And this trend is not going unnoticed. Dozens of companies and applications are emerging that will make the digital life as indispensible as a mobile phone. Evernote, (a company whose CEO credits Jim and Gordon as the key influencers of his strategy) encourages everyone to “remember everything,” and over 40 million people use it to “capture, organize and find information.” Nike’s Fuelband automatically tracks daily fitness and uploads it to a personal fitness log. FitBit and Readiband take it further by including sleep patterns. WIN Human Recorder goes even further and measures ECG, temperature and movement. Mark Zuckerburg labels his Facebook TimeLine as the “story of your life,” and — from Bedpost — there’s even a service to track and provide insight into your sex life. From wearable, fashion-forward cameras, daily health minders and memory lockboxes to applications for collecting and managing all the information about what you own, all of life, it appears, is inexorably going digital.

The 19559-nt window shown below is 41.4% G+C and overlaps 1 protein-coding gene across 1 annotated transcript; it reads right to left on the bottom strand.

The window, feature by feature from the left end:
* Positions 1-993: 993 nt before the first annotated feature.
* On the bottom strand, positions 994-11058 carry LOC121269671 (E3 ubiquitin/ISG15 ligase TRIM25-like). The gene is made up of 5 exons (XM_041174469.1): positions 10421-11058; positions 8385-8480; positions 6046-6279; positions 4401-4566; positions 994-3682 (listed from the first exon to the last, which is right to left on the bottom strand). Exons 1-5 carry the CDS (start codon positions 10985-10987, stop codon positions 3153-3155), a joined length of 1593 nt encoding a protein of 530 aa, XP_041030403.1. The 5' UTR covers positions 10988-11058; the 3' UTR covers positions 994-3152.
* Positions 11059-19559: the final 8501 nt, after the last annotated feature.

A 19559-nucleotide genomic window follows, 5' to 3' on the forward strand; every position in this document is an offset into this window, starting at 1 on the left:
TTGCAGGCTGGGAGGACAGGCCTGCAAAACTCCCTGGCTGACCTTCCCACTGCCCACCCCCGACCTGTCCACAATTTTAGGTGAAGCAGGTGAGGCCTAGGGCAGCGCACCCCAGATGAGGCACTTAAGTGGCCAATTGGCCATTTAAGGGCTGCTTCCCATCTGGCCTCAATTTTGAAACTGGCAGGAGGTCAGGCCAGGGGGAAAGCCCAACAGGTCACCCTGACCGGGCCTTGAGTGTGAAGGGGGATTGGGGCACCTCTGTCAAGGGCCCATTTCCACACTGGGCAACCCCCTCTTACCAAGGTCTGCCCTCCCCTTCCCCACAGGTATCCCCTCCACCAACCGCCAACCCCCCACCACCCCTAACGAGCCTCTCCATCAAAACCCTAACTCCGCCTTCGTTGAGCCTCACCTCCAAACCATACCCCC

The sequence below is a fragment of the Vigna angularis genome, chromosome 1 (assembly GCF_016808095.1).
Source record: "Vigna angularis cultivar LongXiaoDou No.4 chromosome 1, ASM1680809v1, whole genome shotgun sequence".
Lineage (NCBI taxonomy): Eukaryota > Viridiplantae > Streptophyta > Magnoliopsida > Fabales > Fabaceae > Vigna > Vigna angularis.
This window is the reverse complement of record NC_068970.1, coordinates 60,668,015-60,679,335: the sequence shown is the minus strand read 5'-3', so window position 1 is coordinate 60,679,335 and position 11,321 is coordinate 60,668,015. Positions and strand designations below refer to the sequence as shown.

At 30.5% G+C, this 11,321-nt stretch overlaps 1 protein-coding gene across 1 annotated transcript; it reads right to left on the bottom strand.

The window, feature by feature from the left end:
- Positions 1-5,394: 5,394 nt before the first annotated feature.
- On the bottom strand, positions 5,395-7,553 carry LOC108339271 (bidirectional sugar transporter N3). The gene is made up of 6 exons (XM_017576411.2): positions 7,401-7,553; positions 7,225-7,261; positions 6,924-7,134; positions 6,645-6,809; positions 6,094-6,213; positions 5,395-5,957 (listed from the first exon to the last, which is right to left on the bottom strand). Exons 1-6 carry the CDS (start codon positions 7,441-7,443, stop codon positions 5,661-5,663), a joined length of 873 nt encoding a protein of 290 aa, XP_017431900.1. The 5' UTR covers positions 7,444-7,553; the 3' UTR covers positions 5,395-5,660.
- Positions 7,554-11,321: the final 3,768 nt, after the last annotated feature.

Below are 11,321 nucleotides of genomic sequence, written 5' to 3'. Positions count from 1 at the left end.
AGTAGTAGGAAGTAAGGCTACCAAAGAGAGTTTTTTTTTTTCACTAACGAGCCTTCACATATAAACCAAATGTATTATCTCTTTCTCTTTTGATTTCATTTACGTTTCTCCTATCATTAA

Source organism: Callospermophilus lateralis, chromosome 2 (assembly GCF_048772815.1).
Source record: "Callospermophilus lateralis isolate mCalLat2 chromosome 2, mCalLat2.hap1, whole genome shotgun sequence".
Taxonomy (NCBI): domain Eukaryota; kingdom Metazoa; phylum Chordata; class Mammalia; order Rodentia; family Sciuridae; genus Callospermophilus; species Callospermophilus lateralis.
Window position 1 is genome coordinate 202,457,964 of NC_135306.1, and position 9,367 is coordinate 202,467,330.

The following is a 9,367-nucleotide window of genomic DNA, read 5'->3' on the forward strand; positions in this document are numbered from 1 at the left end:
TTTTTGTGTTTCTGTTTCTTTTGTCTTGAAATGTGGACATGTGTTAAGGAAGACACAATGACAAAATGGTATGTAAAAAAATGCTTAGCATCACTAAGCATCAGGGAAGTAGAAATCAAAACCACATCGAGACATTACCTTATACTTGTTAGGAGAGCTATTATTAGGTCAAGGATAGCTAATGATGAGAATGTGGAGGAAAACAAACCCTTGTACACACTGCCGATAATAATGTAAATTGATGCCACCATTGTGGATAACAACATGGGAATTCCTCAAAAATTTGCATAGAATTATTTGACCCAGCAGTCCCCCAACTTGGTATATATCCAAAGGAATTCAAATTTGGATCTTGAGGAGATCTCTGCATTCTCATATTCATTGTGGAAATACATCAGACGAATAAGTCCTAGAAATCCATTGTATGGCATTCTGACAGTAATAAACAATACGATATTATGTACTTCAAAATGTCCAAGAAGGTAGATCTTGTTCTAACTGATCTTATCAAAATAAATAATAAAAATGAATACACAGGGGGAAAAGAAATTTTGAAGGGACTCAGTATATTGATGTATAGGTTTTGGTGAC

As these deliberate forms of lifelogging continue to rise in popularity, every industry sector stands to be impacted by the daily collection of our digital interactions. The next time you take a taxi (or Uber car), shop your favorite brand at Nordstrom or buy an iPad from one of Apple’s mobile checkout clerks, you’ll be asked, “Would you like your receipt emailed to you?” This is more than mere paper-saving convenience. Progressive businesses are offering a range of services at the point of purchase, from customized upsell offers to special insurance policies. This powerful coalescence of commerce, live centralized data and mobile devices not only helps businesses log and better predict what type of purchases one might make in the future, but also empowers the consumer through a convenient means of collecting all the information about their purchases directly to their inbox, or other more specialized active digital repositories like Trov.